There are quite a few other Saturday WordCamp presentations that are worth attending, some of which have WordPress experts as their target audience. Admittedly, I am new to WordPress and prefer to attend WordCamp presentations that are relevant to what I am learning now. Topics such as Mika Epstein‘s The Curious Case of the Comatose Cloud may be a bit “over my head” (pun intended). Mika will be talking about how using a CDN increases website speed. Since I’m not even quite sure what CDN technology is, I probably won’t get a lot out of that one. Experienced WordPress developers would likely benefit more than from Mika’s presentation.

For those new to WordCamp, it’s important to understand that not all presentations are appropriate for all attendees. In order to get the most out of my experience, I have carefully reviewed the WordCamp schedule in advance to identify the presentations that will likely be most helpful to me.

For More Advanced WordPress Users

Speaker Tessa Kriesel‘s presentation entitled Developing a Culture of Mentorship is also aimed at experienced industry professionals. She will address developers in a position to mentor newer developers and explain the benefits of doing so. As an intern myself, I am not currently mentoring anyone. I don’t question that I would benefit from this presentation. Being relatively new to WordPress, however, I’ve decided to focus on the design track. It seems that the presentations in the design track are most suited to someone in my situation.

I do hope to have an opportunity to talk with Tessa Kriesel, Mika Epstein and some of the other presenters at some point on Saturday. After all, interaction with others in the WordPress community is one of the most valuable aspects of any WordCamp. There will be eighteen presentations on the first day of WordCamp, likely providing something of interest for everybody. Lunch will be provided as well.

The Second Day of WordCamp San Diego 2018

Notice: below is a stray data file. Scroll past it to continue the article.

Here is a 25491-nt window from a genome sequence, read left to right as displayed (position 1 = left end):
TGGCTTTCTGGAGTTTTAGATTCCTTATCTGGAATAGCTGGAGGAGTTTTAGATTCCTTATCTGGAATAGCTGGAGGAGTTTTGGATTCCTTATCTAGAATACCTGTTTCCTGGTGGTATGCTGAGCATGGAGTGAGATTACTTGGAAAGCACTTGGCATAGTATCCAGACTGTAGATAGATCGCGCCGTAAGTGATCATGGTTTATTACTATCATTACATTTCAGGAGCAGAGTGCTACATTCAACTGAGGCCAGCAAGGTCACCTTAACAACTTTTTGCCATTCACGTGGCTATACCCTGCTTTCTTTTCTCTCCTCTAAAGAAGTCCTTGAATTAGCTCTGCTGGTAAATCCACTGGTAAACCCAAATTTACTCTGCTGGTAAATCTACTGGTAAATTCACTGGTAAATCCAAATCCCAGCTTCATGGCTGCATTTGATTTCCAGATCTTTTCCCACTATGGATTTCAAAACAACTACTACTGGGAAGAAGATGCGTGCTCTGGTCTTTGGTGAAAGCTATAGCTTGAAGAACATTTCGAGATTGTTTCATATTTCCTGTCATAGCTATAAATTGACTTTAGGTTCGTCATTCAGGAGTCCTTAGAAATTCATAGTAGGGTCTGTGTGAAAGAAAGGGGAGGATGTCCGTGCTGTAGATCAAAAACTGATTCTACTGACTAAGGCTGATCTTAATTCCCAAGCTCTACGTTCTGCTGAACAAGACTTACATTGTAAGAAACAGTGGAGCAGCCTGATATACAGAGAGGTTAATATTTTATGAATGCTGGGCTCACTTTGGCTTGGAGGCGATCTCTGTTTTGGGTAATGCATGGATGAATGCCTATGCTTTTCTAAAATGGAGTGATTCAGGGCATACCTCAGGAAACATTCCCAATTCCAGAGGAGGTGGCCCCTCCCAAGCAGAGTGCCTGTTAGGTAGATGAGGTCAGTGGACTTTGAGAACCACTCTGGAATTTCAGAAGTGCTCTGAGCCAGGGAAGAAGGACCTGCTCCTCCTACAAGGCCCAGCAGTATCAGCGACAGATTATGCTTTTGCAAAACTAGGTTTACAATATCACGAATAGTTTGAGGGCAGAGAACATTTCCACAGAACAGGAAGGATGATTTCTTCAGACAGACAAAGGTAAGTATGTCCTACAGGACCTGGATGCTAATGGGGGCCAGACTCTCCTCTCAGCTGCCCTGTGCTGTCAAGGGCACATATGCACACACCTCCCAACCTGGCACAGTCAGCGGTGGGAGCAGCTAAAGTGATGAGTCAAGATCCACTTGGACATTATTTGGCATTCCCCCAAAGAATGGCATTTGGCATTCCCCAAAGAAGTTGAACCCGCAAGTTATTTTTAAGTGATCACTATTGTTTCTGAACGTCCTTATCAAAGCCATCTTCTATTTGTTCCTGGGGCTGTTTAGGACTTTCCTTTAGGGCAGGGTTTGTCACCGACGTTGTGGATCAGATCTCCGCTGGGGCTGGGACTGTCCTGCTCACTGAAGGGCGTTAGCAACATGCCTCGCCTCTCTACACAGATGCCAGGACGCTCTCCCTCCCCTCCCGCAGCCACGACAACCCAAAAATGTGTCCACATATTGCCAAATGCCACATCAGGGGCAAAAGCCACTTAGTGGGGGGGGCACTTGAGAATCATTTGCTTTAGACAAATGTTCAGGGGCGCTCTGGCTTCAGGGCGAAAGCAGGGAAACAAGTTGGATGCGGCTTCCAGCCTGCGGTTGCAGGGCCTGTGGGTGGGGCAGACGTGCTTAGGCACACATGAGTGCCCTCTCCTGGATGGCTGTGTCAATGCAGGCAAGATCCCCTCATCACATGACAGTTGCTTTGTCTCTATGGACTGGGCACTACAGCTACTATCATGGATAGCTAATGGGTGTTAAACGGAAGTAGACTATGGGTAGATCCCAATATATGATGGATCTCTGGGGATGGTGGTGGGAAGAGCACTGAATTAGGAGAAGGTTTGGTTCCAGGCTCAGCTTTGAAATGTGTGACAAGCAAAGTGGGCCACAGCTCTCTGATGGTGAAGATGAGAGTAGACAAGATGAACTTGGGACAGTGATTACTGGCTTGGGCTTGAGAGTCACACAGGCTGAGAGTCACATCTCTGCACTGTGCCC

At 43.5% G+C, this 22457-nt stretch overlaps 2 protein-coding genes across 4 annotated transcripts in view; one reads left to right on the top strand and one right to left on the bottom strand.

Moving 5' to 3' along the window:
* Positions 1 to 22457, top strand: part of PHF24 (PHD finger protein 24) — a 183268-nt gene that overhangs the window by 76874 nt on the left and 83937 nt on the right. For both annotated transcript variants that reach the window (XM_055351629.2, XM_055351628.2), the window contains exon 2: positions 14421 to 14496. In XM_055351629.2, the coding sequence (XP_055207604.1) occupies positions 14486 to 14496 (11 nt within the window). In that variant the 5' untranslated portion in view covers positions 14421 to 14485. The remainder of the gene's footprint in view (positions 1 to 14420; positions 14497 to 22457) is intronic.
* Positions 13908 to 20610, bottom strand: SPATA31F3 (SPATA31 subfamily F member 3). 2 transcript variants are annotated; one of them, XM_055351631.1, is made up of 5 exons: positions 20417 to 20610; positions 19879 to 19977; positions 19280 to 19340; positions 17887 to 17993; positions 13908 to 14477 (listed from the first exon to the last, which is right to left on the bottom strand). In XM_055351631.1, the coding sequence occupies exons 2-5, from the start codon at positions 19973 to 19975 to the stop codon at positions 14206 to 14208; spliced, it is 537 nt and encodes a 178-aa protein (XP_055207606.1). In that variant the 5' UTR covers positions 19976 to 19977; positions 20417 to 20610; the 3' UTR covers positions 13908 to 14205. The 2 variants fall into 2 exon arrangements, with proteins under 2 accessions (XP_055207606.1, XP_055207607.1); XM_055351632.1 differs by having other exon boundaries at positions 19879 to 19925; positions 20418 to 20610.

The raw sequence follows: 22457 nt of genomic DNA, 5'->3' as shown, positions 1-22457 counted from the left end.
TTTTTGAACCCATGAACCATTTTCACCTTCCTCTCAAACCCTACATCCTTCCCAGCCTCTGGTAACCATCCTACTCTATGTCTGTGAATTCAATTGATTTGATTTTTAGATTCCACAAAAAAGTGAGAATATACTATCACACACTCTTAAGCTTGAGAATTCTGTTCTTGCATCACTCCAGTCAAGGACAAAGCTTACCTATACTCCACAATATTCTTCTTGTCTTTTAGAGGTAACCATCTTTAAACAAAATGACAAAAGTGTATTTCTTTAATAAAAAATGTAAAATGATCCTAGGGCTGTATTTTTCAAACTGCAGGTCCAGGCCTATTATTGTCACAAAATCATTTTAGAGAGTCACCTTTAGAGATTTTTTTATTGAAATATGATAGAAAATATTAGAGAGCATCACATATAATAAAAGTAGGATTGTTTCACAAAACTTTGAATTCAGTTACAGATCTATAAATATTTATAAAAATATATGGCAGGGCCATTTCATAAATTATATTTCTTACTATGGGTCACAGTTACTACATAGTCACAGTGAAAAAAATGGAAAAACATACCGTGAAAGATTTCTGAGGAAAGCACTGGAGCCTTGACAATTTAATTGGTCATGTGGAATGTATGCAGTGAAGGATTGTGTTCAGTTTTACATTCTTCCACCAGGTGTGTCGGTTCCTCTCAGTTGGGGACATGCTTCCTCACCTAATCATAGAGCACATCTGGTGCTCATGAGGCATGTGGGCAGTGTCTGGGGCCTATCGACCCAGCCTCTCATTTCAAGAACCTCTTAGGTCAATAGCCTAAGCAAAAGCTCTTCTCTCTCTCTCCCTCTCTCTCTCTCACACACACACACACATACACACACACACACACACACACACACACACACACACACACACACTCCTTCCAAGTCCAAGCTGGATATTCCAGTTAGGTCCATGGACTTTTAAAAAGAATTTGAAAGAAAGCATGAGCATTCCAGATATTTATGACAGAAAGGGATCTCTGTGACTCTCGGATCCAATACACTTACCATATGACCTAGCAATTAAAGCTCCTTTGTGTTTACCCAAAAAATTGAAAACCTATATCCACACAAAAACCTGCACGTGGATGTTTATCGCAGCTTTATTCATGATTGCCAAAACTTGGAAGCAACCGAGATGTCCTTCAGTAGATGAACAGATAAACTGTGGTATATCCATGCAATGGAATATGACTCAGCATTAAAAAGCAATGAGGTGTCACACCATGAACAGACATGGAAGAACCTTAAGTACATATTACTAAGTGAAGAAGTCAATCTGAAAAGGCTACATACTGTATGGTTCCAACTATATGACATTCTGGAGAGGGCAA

Day two of WordCamp, Sunday, April 15, will feature another good selection of speakers. Among them is keynote speaker Dre Armeda, a resident of Menifee, CA. His Keynote: How Transition Can Empower Your Business presentation will focus on how his military background brought him success. Mr. Armeda’s presentation will start at 11 a.m. Speaker Michelle AmesThe “Hidden” Features of WordPress will be among the other presentations on Sunday. The start time for her presentation is 12 p.m. It will provide tips and tricks based on some of the less well known—but still extremely useful—aspects of WordPress.

Altogether, there will be sixteen presentations on April 15th, one of which will explore Custom Roles and Capabilities in WordPress. That presentation—a part of the technical track—will be led by speaker Pete Nelson. There will also be a design-track presentation entitled SEO in an Hour for WordPresswhich could help me improve my optimization skills. That one will be led by speaker Lindsay Halsey. From what I can tell, the second day of WordCamp San Diego is on track to be a successful one.

More to Come

According to, there will be plenty of sunshine in the San Diego area throughout the two-day event. The sunny weather should give people one more excuse to get out of the house and go to WordCamp. Of course, there is also the after party to look forward to. On Saturday, from 7 to 11 p.m., the after party will be held at the San Diego Museum of Man. To gain entry to the after party, one must show a WordCamp San Diego badge. Light refreshments will be available. Readers, you can join in on the fun—or stay home. I am choosing the former.